You may qualify for Social Security benefits if you obtain your green card and become a permanent resident. This program provides financial benefits to you and your family in the event of retirement, disability, or death. This article answers different questions people ask about Social Security for a permanent resident, including eligibility requirements, how to enroll, and everything in between.
What is Social Security?
Social Security is a federal government program that provides its beneficiaries with a source of income when they retire or can no longer work due to a disability. The program pays financial benefits to survivors of its beneficiaries, including their spouses and children, in the event of death.
You can receive Social Security benefits as a permanent resident. However, you must meet certain requirements to be eligible. These include:
1) Work Credits
Being a permanent resident allows you to work, pay Social Security taxes, and earn up to four credits a year (one credit per quarter). Therefore, you may need to work for at least ten years to earn 40 work credits. Then, you will be eligible for Social Security benefits.
However, there’s an exception to this rule. Suppose you’re yet to earn enough credits but are married to a citizen of the United States or have dependent children who are U.S. citizens; you may still be eligible for Social Security benefits.
You can start receiving your Social Security benefits at the full retirement age of 66 or 67, depending on your birth year. However, you may begin receiving your Social Security retirement benefits earlier than your retirement age or later at 70. If you choose to receive your benefits earlier, your monthly payments will be lower. On the other hand, if you receive your benefits later at age 70, your monthly payments will be higher.
There are some circumstances where you may be eligible for Social Security benefits earlier as a permanent resident. For instance, let’s say you become disabled and unable to work. If so, you may qualify for Social Security Disability Benefits before retirement.
Types of Social Security Benefits
The types of Social Security benefits include the following:
Social Security retirement benefit provides a monthly payment to eligible seniors who have reached retirement age. This could be 66 or 67 years old, depending on a senior’s birth year.
However, some seniors may begin receiving these benefits at 62, while others prefer to wait until they are 70. Those who receive these benefits earlier get lower monthly payments than those who wait until their retirement age or longer.
Social Security disability benefits are available to workers who cannot work due to a medical condition that is expected to last at least 12 months or result in death. This benefit can be paid out at a younger age.
Medicare is the government’s health insurance program that provides healthcare coverage to seniors of age 65 or older. It also provides coverage to some individuals younger than 65 with disabilities and qualifying medical conditions.
In the event of death, Social Security pays out some financial benefits to surviving dependents of the deceased. This also includes their spouses and children.
The amount of survivor’s benefits that can be paid depends on various factors, including the deceased person’s earnings history, the survivor’s relationship to the deceased person, and the survivor’s age and disability status.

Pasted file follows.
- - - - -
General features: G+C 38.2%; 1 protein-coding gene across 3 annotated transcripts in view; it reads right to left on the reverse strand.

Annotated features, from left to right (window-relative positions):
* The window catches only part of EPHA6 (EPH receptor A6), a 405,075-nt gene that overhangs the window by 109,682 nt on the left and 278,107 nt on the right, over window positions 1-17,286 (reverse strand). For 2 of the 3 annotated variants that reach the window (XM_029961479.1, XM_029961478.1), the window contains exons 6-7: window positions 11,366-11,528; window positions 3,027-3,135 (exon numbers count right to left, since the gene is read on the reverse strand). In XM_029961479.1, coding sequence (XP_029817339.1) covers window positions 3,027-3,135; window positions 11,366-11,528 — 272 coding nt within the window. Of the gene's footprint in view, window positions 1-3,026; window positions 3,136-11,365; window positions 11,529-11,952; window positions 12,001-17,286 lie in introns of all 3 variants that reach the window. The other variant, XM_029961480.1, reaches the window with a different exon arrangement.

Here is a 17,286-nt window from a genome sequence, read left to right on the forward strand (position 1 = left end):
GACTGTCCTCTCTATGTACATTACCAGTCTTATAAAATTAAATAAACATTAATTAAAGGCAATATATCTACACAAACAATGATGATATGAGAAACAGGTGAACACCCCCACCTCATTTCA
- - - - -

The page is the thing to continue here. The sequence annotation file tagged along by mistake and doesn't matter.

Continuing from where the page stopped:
A surviving spouse who is full retirement age or older may be eligible for 100% of the deceased person’s PIA (primary insurance amount), while a surviving spouse who is under full retirement age may receive a reduced percentage. There are also limits on the total amount of survivor’s benefits that can be paid to a family.
Social Security for Immigrants
Not all immigrants are eligible for Social Security benefits, as some visas don’t authorize non-citizens to legally work in the U.S. For this reason, such immigrants may not meet the work history criteria needed to be eligible for these benefits.
An immigrant’s eligibility for Social Security benefits depends on several factors. Typically, the immigrant must have legal immigration status and work authorization to seek employment in the U.S. This allows them to pay Social Security taxes and earn the credits needed to qualify for the program.
Examples of non-citizens who may be eligible to work in the U.S. include:
- Green card holders.
- Immigrants with certain work visas, such as H-1 visas.
- Some asylees and refugees.
- Some nonimmigrants with certain visas, such as F-1 student visas.
How To Get a Social Security Card as a Permanent Resident?
Generally, you can apply for a Social Security Card as a permanent resident. The Social Security Card is a government-issued identification containing a unique number known as the Social Security Number. The U.S. government uses this number to track your:
- tax payments;
- eligibility for Social Security; and
- other public benefits and services.
The Social Security Administration (SSA) is responsible for processing and issuing Social Security Cards. To apply, you must provide proof of your identity and immigration status. For instance, you may include your green card as proof of your permanent residence status. You can also include your passport as your identification.
Next, you must complete Form SS-5 to apply for the card and submit your application to a Social Security office. Once your application is approved, you’ll receive your card via mail after a few weeks or more.
A Social Security Card is an important document with many uses. For instance, you’ll need the Social Security Number to apply for a job, obtain credit, or open a bank account. For this reason, you must keep your card safe to avoid falling victim to fraud, such as identity theft.
Social Security and Medicare for Green Card Holders Explained
Social Security and Medicare are some of the government benefits of obtaining a permanent resident card and becoming a permanent resident of the United States. These programs provide financial support to their beneficiaries in their old age. While Social Security provides retirement, disability, and survivor benefits, Medicare caters to health insurance coverage for eligible individuals.